MHO1 is synthetic lethal with PLC1

To further analyze Mho1 function, we performed a SL screen in S. cerevisiae. A MHO1 deleted strain was made and mated with each of the 4800 viable haploid deletion strains. The only strain that showed a SL phenotype with MHO1 deletion was PLC1 deletion, the gene encoding the single isoform of phospholipase C found in yeast. To verify these results, we examined the growth of the wild-type strain and strains individually and double- deleted in MHO1 or PLC1. This was accomplished by constructing Matα mho1::natMX and Mata plc1::kanMX strains, which were mated and sporulated. The dissected spores were then tested for growth on YPD plates plus G418 or ClonNat. Only wild-type cells, and mho1Δ or plc1Δ deleted cells could grow; none of the double-deleted cells grew (highlighted in Figure 6A with a white circle). It should be mentioned that the plc1Δ colonies are smaller since the deleted cells grow more slowly. In summary, the SL interaction between MHO1 and PLC1 uncovered in the large scale screen, could be verified.


Figure 6. MEMO is synthetic lethal with PLC1.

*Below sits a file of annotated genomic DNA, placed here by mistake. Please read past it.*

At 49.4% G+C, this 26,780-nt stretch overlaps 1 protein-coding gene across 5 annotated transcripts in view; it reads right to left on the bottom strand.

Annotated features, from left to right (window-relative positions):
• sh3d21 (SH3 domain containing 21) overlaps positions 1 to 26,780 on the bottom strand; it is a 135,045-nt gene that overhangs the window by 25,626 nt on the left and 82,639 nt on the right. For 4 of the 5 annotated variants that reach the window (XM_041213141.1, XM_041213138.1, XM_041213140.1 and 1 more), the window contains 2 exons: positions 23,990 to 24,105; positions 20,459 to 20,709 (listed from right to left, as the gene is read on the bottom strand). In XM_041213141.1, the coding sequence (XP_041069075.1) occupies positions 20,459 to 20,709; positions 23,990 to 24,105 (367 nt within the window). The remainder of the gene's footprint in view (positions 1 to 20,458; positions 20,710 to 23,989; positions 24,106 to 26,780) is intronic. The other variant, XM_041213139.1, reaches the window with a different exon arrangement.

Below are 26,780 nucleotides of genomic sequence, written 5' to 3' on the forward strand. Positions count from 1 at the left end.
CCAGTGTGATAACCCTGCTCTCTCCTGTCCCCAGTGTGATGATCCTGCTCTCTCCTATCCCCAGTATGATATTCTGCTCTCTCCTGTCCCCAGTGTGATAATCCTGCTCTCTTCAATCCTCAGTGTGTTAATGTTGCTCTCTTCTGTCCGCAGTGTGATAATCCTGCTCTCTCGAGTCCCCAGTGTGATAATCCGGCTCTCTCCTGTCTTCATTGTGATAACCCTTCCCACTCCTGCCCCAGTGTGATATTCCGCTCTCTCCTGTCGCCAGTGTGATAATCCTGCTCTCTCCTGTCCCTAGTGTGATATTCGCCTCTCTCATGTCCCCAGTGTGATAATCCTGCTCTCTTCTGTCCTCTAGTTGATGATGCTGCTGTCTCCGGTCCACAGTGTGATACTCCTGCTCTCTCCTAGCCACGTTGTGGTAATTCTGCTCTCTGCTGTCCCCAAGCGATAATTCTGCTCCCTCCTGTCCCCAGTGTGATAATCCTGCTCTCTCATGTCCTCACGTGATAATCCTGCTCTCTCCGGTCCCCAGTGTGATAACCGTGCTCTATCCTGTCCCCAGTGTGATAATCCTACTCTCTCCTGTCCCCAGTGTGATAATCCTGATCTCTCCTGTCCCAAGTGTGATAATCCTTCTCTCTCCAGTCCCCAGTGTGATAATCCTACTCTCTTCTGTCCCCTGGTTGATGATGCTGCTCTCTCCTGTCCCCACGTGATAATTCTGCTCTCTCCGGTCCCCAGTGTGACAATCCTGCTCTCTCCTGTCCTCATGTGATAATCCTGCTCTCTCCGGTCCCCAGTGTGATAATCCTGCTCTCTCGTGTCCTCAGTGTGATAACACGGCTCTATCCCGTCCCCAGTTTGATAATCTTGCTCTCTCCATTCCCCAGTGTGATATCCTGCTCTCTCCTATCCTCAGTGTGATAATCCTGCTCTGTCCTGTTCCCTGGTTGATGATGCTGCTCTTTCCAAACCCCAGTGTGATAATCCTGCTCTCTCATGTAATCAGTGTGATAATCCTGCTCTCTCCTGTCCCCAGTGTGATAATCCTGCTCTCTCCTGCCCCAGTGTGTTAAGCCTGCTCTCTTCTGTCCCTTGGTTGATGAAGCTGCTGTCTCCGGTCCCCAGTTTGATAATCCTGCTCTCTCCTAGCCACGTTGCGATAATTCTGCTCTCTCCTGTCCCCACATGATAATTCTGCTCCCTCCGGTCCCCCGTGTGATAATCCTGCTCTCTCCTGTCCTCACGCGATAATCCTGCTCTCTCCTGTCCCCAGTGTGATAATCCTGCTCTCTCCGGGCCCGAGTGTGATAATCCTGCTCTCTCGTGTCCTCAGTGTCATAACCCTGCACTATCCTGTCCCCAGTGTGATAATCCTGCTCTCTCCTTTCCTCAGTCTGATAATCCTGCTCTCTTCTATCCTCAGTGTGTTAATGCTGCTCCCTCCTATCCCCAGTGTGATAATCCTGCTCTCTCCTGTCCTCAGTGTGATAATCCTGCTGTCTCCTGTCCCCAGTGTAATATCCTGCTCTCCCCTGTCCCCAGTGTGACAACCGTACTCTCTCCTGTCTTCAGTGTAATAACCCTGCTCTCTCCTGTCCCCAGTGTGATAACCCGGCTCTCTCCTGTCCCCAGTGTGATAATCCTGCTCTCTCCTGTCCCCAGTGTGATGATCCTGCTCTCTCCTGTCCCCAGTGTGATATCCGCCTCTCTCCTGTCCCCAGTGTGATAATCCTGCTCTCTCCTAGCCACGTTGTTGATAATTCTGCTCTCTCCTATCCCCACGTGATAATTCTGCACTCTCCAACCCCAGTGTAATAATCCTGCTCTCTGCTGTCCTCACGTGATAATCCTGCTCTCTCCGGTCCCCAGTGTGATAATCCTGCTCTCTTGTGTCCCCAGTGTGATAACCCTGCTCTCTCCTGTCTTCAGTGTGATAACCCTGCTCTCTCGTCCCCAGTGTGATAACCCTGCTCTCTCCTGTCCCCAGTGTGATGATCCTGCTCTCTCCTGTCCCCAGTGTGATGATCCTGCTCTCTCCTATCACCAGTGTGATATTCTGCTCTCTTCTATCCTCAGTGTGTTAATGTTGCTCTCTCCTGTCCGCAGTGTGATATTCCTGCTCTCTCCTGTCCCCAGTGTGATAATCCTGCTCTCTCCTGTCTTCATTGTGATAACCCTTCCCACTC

(A) A memoΔ a-strain (memo::kanMX) was mated to a plc1Δ α-strain (plc1::natMX). The resulting diploid strain was sporulated, the spores were grown on YPD plates and growing colonies were streaked out on YPD plates with G418 or ClonNat to test for memoΔ and plc1Δ, respectively. The location of the memoΔplc1Δ spores, where there was no growth, is indicated by white circles. plc1Δ colonies grow slower and are smaller. (B) The PLC1 gene including its endogenous promoter and terminator was cloned into a CEN/ARS plasmid with the URA3 selection marker (pRS416_PLC1). (C) By sporulating a diploid heterozygous mho1Δ/MHO1; plc1Δ/PLC1 deletion strain harboring the PLC1 expressing CEN/ARS plasmid, the three haploid deletion strains: memoΔ, plc1Δ, and memoΔ plc1Δ were created. These three and the wild-type strain were grown on SD-URA plates to select for the pRS416_PLC1 plasmid. When streaked on a 5-FOA plate, which selects for loss of the plasmid, all but the double-deleted cells grow, showing that once Plc1 expression is lost, cells stop growing. (D) A mho1::hMEMO_natMX strain was mated with a plc1::kanMX strain. The resulting diploid strain was sporulated and the spores were dissected on YPD. The upper portion of the figure shows the growing colonies, the lower portion shows the phenotype. The red triangles indicate the mho1::hMEMO_natMX plc1::kanMX strain proving that the human protein can complement for Mho1 in this assay.